I like to think of myself as a broadminded, liberal media type. But even I sometimes find myself so stunned by human nature that I barely know how to react to it.
Case Study 1: An old friend of my dad’s, The German, was over from Europe for a few days, and invited my mother to meet him for dinner. She promptly instructed me to attend too. I don’t really remember The German much; when I was about four years old he bought me a giant cuddly frog, all wrapped in shiny pink wrapping paper, and I thought it was the best present ever. Dad always spoke of him as a wealthy, chain smoking business man with a penchant for fine wine and fast cars (and, as it turned out, my food. I think he helped himself to pretty much everything on my plate, tsk). I vaguely remember him being at dad’s funeral and thinking that he reminded me of Mr Burns from The Simpsons.
Anyway, we arranged to meet for a curry. Mum told me that day that he would be bringing his partner, who I assumed would be some glamorous fraulein dripping in diamonds. The German and dad were vaguely contemporaries in years – he must be around 60.
True to form, he was exactly as dad described (with just a hint of Mr Burnsage about him). I was however completely bowled over by the current Mrs German who, it turns out, is a twentysomething glamour model from Eastern Europe. She arrived wearing a teeny tiny denim miniskirt and a vest top cleverly angled to display maximum cleavage. She’s a non drinking, non smoking vegan with long blonde hair who speaks very little English. This is how I found out about her um, profession:
Z: So, Mrs German, do you work?
MG: oh… yes…
The German: yes, she does. You know newspapers like the Sunday Times?
Z: yes….. ah, you’re a journalist!
TG: not quite, you know they have supplements? And some of them have pictures?
Z: yes…. You’re a photographer?
TG: no… Mrs German is kind of more in front of the camera
Z: (loud crash of dropping penny): ahhhhhhhh. You’re a model
MG (huge beatific smile): oh, yes! (this is clearly the extent of her English vocabulary)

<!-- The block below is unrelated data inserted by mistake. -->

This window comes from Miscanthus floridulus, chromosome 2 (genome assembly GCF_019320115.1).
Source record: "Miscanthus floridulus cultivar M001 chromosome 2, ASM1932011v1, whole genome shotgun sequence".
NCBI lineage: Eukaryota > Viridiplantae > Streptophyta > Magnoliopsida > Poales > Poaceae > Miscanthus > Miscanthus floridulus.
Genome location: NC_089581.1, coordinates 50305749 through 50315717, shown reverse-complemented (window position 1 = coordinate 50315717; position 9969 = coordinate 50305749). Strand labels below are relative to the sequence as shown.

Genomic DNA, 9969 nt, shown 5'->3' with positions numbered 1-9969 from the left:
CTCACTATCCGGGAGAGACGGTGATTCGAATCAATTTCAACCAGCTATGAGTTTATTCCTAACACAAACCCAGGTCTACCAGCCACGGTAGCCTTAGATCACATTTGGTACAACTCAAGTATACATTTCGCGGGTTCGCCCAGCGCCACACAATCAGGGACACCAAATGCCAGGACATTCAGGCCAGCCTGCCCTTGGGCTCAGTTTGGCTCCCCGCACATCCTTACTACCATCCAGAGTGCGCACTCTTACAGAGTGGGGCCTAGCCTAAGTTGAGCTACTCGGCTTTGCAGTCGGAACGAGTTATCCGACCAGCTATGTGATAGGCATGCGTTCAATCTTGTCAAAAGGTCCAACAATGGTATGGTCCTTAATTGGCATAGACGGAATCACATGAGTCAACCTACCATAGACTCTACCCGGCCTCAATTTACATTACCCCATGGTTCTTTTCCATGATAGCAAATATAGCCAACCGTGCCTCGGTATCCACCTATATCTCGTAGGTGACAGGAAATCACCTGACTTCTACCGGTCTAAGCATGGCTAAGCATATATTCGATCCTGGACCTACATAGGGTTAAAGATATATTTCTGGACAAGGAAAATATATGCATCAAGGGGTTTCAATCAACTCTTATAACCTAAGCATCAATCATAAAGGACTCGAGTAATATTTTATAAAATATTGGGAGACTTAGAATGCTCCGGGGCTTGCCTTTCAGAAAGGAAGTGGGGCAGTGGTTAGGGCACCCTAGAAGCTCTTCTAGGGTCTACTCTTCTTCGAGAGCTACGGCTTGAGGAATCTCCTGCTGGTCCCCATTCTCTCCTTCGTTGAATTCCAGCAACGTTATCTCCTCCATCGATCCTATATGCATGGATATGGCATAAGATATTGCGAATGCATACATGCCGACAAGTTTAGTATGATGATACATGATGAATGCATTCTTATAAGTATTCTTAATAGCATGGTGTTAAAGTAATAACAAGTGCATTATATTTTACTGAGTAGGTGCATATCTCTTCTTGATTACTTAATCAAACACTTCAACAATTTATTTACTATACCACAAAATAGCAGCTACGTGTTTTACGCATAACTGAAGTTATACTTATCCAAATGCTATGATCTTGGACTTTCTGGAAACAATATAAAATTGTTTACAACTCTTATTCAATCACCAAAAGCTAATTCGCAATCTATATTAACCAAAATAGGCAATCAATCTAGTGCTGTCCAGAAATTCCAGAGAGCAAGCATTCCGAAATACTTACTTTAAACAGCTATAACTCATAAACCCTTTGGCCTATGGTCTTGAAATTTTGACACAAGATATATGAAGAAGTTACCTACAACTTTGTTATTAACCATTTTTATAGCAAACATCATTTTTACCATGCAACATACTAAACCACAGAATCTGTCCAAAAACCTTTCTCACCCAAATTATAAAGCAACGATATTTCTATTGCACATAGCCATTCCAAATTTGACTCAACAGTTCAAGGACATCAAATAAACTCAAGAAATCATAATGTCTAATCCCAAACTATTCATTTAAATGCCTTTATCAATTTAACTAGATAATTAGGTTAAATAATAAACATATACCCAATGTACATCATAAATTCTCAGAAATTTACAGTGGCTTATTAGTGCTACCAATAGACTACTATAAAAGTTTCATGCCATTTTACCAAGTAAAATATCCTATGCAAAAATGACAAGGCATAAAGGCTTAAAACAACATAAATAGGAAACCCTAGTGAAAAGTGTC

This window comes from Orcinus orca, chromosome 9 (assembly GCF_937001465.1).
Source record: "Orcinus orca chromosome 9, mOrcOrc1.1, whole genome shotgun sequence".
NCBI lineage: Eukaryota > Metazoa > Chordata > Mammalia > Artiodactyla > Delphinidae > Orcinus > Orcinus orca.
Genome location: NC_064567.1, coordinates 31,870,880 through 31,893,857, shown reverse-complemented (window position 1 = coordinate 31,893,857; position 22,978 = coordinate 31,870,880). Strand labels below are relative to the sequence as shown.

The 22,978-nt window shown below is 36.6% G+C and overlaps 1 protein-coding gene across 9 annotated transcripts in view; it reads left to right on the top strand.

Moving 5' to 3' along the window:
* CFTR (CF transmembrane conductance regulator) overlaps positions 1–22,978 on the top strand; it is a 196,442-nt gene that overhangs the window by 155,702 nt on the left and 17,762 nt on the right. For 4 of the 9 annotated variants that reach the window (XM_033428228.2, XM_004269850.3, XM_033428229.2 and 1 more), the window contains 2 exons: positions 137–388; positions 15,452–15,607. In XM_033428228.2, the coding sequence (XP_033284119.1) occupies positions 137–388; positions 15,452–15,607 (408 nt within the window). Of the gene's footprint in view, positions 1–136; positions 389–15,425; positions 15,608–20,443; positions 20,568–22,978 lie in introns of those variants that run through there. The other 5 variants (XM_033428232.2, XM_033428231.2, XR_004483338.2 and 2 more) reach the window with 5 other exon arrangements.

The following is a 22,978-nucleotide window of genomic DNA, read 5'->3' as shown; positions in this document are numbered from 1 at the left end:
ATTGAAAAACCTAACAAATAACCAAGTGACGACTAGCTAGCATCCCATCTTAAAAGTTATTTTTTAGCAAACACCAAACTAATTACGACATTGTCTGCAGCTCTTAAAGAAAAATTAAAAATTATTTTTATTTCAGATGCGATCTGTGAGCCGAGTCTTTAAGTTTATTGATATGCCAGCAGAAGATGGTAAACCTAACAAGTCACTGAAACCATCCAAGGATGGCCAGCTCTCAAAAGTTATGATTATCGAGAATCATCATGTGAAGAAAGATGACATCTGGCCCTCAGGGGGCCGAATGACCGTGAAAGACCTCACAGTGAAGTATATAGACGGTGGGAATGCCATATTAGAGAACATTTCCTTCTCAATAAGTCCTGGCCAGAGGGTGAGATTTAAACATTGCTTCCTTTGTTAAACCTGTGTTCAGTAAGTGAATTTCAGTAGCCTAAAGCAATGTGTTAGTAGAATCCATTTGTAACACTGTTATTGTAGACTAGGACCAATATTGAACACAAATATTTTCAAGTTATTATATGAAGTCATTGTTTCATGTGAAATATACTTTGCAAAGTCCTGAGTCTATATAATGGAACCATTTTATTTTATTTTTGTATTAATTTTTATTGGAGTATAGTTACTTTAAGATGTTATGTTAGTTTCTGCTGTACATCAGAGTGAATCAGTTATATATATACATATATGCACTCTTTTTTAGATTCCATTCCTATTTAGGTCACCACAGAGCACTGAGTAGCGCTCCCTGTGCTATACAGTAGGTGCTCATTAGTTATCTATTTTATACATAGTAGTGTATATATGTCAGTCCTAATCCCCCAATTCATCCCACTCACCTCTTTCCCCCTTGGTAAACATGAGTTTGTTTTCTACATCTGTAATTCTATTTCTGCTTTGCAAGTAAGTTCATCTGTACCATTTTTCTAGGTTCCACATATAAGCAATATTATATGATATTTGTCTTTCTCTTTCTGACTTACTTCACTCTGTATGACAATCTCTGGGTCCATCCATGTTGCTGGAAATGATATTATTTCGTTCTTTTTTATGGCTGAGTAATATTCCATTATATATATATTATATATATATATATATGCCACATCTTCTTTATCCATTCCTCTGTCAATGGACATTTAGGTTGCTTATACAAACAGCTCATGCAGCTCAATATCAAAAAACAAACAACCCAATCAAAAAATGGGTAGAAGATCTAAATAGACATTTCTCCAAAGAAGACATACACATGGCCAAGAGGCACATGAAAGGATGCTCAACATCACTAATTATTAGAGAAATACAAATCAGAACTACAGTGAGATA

I was temporarily gobsmacked. It was all I could do to avoid asking what she saw in the aging millionaire who quite demonstrably had his hand between her modelesque thighs at that point. Mum and I laughed long and hard once we got home. And downed an extra bottle of medicinal rose to get over it all.
Case Study 2: I went to the toilet at lunchtime today for a fairly routine evacuation. Only to be followed in by an infuriating Canadian temp we seem to have acquired, who proceeded to stand by the mirror plucking out grey hairs and rather loudly making a dinner reservation while I aurally accompanied her from the stalls. Why the fuck did she have to go to the toilets to do that? At the same time as me? If I’d been her I would at least have had the decency to leave before I’d emerged to wash my hands. Ah well. I hope I put her off whatever she was planning to order.
Case Study 3: this weekend MC and I found ourselves at a fete in the Midlands village of Goadsby Marwood – a name which is surely more reminiscent of a gin-soaked member of the Victorian aristocracy than somewhere to buy homemade jam. We were alarmed to pass, on the way there, a little church in which lifesized superhero figures were tied to headstones. For no apparent reason,
The ‘fete’ itself consisted of walking into people’s random garage sales in the pouring rain. Perhaps the highlight was watching my friend’s dog resolutely refuse to wag his tail, thus losing out on the prestigious accolade ‘Dog With The Waggiest Tail’ in the village dog competition, the contestants of which appeared to be almost entirely plucked from judge’s own harem of pets. I found myself getting sharp pangs of longing for my London home in the comfortingly anonymous smog infested concrete jungle. That was a rural retreat too far.